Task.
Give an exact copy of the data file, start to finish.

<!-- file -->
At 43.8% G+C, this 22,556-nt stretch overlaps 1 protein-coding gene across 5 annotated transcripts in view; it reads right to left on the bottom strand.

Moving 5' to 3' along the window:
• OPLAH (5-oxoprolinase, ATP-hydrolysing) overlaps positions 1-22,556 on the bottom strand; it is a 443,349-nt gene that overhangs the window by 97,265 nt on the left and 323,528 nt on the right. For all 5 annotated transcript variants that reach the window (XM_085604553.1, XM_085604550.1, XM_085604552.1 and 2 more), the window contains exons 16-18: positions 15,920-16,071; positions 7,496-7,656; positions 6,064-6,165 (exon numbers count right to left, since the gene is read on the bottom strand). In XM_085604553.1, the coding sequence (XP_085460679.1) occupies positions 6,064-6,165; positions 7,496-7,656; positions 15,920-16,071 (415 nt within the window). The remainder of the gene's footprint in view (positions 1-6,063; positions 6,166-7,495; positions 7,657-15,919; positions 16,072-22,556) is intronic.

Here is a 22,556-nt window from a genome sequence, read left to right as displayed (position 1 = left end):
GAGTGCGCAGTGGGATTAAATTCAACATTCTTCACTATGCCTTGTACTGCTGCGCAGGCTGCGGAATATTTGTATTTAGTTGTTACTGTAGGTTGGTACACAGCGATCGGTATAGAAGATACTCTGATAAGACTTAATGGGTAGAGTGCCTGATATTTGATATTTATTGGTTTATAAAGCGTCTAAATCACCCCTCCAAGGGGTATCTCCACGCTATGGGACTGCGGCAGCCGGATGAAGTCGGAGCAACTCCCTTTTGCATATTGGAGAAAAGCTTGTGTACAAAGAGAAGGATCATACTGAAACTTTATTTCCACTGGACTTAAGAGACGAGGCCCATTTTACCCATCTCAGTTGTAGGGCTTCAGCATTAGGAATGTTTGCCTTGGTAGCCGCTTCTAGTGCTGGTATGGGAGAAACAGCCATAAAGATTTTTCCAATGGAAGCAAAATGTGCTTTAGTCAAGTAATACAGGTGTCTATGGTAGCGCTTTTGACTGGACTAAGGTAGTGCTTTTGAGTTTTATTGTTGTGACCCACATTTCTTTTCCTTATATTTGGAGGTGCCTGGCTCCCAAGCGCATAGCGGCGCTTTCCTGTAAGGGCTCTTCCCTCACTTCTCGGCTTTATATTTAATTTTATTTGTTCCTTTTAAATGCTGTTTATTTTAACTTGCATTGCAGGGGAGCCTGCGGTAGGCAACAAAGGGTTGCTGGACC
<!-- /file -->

At 43.8% G+C, this 22,556-nt stretch overlaps 1 protein-coding gene across 5 annotated transcripts in view; it reads right to left on the bottom strand.

Moving 5' to 3' along the window:
• OPLAH (5-oxoprolinase, ATP-hydrolysing) overlaps positions 1-22,556 on the bottom strand; it is a 443,349-nt gene that overhangs the window by 97,265 nt on the left and 323,528 nt on the right. For all 5 annotated transcript variants that reach the window (XM_085604553.1, XM_085604550.1, XM_085604552.1 and 2 more), the window contains exons 16-18: positions 15,920-16,071; positions 7,496-7,656; positions 6,064-6,165 (exon numbers count right to left, since the gene is read on the bottom strand). In XM_085604553.1, the coding sequence (XP_085460679.1) occupies positions 6,064-6,165; positions 7,496-7,656; positions 15,920-16,071 (415 nt within the window). The remainder of the gene's footprint in view (positions 1-6,063; positions 6,166-7,495; positions 7,657-15,919; positions 16,072-22,556) is intronic.

Here is a 22,556-nt window from a genome sequence, read left to right as displayed (position 1 = left end):
GAGTGCGCAGTGGGATTAAATTCAACATTCTTCACTATGCCTTGTACTGCTGCGCAGGCTGCGGAATATTTGTATTTAGTTGTTACTGTAGGTTGGTACACAGCGATCGGTATAGAAGATACTCTGATAAGACTTAATGGGTAGAGTGCCTGATATTTGATATTTATTGGTTTATAAAGCGTCTAAATCACCCCTCCAAGGGGTATCTCCACGCTATGGGACTGCGGCAGCCGGATGAAGTCGGAGCAACTCCCTTTTGCATATTGGAGAAAAGCTTGTGTACAAAGAGAAGGATCATACTGAAACTTTATTTCCACTGGACTTAAGAGACGAGGCCCATTTTACCCATCTCAGTTGTAGGGCTTCAGCATTAGGAATGTTTGCCTTGGTAGCCGCTTCTAGTGCTGGTATGGGAGAAACAGCCATAAAGATTTTTCCAATGGAAGCAAAATGTGCTTTAGTCAAGTAATACAGGTGTCTATGGTAGCGCTTTTGACTGGACTAAGGTAGTGCTTTTGAGTTTTATTGTTGTGACCCACATTTCTTTTCCTTATATTTGGAGGTGCCTGGCTCCCAAGCGCATAGCGGCGCTTTCCTGTAAGGGCTCTTCCCTCACTTCTCGGCTTTATATTTAATTTTATTTGTTCCTTTTAAATGCTGTTTATTTTAACTTGCATTGCAGGGGAGCCTGCGGTAGGCAACAAAGGGTTGCTGGACC